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With Automation, Don’t Forget Human Connection
This article originally appeared in Randy Wootton’s Forbes Tech Council column.
Ten years ago, someone told me that automation would impact our lives more than the internet had. I scoffed — people have been saying that for years, and it’s hard to think of anything more impactful than the internet. Going into 2019, I’m being proven wrong, and happily so. The hype around artificial intelligence-powered automation these days is white hot and overblown, but there are also real signs of transformation.
Think about experiences like Amazon Go stores, which use sophisticated computer vision and machine intelligence to enable what the brand calls Just Walk Out shopping. In fact, according to a survey of more than 550 senior executives by MIT Technology Review and Genesys, reported on by Tech Republic, “91% of brands use automation and artificial intelligence to improve their customer service programs.”
This kind of personalized, real-time customer service is quickly going mainstream; this year it’s a novelty, but soon it’ll be table stakes for any retailer or service provider.
As someone who has been wrestling with the promise of personalized marketing for nearly 20 years, I believe that the recent advances have finally allowed marketers to execute personalization at scale by engaging prospects and customers with compelling content and relevant offers at just the right moment. In theory, artificial intelligence (AI)-powered solutions have the ability to reduce friction in the buying process, leaving the customer delighted and surprised by a recommendation they were not expecting — book suggestions from Amazon or film picks from Netflix are low-cost ways to harvest easy upsell revenue with no human intervention.
At the same time, my fellow tech CEOs and I face a fundamental dilemma: AI can help our businesses grow, but this success often comes at a societal cost. For example, as chatbots and mobile apps make it easier to order cabs, schedule appointments and hire movers, human-to-human interactions are on the decline. Loneliness and isolation are significant concerns today. And many are starting to hold the tech world accountable for this, particularly when it comes to the psychological impact of social media.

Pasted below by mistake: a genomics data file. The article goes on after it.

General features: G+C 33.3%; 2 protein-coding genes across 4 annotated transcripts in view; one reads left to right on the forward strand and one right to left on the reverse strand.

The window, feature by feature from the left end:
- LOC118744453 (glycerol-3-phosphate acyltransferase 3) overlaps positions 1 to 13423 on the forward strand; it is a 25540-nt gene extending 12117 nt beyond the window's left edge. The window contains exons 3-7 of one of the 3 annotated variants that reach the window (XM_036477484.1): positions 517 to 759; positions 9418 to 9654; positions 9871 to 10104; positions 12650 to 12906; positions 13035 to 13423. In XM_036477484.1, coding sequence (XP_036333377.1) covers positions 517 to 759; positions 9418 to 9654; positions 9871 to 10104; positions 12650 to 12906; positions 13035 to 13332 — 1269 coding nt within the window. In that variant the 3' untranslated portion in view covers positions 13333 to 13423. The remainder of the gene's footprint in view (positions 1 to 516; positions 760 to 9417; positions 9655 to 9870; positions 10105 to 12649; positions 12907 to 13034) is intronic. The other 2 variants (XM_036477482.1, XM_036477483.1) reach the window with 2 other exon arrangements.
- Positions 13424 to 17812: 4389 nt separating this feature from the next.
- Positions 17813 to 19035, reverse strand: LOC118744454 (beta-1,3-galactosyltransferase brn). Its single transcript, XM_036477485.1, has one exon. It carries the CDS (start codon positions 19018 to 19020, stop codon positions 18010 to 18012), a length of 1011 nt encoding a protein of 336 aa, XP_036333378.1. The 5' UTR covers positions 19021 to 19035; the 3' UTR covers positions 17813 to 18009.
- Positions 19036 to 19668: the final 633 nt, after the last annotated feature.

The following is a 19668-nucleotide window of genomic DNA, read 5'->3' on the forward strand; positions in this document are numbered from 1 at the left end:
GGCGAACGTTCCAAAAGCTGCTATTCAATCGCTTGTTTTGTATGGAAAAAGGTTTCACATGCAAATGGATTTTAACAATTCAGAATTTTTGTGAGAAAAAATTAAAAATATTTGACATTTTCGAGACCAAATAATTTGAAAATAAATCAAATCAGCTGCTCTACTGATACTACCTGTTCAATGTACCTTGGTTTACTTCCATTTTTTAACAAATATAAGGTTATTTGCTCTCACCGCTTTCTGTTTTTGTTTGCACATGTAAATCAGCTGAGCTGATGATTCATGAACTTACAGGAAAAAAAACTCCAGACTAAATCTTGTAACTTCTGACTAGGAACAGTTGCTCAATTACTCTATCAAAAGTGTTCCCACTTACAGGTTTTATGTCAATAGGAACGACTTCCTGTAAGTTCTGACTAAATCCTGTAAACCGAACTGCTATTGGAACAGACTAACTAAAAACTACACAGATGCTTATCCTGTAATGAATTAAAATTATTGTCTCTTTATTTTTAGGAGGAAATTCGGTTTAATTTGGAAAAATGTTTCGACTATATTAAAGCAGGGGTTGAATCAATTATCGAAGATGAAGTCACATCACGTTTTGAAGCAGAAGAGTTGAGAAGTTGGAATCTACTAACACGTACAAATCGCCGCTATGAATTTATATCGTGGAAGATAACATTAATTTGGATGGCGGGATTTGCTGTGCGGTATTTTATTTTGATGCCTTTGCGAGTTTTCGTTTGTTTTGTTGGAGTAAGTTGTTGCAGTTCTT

As a tech leader, I think we need to be clear with our employees, customers and shareholders on how we intend to balance technological growth and our responsibility to be ethical operators. I describe this as focusing on both doing well and doing good.
This means embracing automation, not as a means to eliminate human interaction from your business, but instead as a means of building deeper connections with people. Very specifically, when engaging with customers, I would suggest that there are three primary things that successful leaders need to keep in mind in order to maintain this balance.
I believe the level of loneliness and isolation in recent years can help explain the simultaneous rise of the experience economy. With robots and automation replacing human beings at every turn, consumers crave real experiences.
Airbnb, for example, began offering experiences as well as rental properties to travelers in 2016. The company’s efforts show that many consumers don’t just want to pay for a drink in a bar or a ticket to a movie anymore; they often crave interactive theater experiences, bread-making classes and other activities that connect them with new people and activities.
To appeal to these modern consumers, consider building experiences into your product or service offering. This can be as easy as humanizing the customer experience process. For example, at Netflix, customer service representatives are encouraged to adopt movie and TV character personalities to help make the customer chat or call feel like a full cinematic experience.
It’s not just about interpersonal interaction or experience. What really matters is that interaction is meaningful. Every time representatives at your company interact with a customer, they should be considering the potential impact of their words and actions.
At my company, one of the things we tell our employees to ask themselves is if the interaction with the person they’re speaking to will leave that person feeling as though we truly care about their time. Once you begin building this empathetic mindset into day-to-day interactions, customers can start seeing you as a trusted friend or ally. And in a world where prospects use references, Yelp reviews and Glassdoor comments to evaluate you as a company, every interaction matters.
Never Cold Call
Nobody likes blatant advertisements. If your interaction with a customer feels like a pitch, they’re unlikely to find it meaningful — if it even makes it through their ad blocker. To counter this, make it your goal to be seen as a partner, not a vendor. A good way to achieve this is by doing your homework first, and then leading with an inquiry.
The more you can come into a conversation with a point of view about that customer’s business context and problems they are facing, the better. Of course, you won’t have the right answer at the beginning of the conversation, but you will create an opening for a dialogue where you can use active listening to better understand what they really care about. And that can go a long way these days.
As the amount of technology in our daily lives increases, automation and AI are inevitably going to become more prevalent as well. In order to stand out from the competition and connect with consumers, ironically, it’s more important than ever for tech leaders to prioritize meaningful human interactions. To do this, companies need to offer experiences, develop an empathetic approach and position themselves as partners. Doing so will help customers and brands reconnect in a meaningful way — one that portends a future where technology helps more than it harms.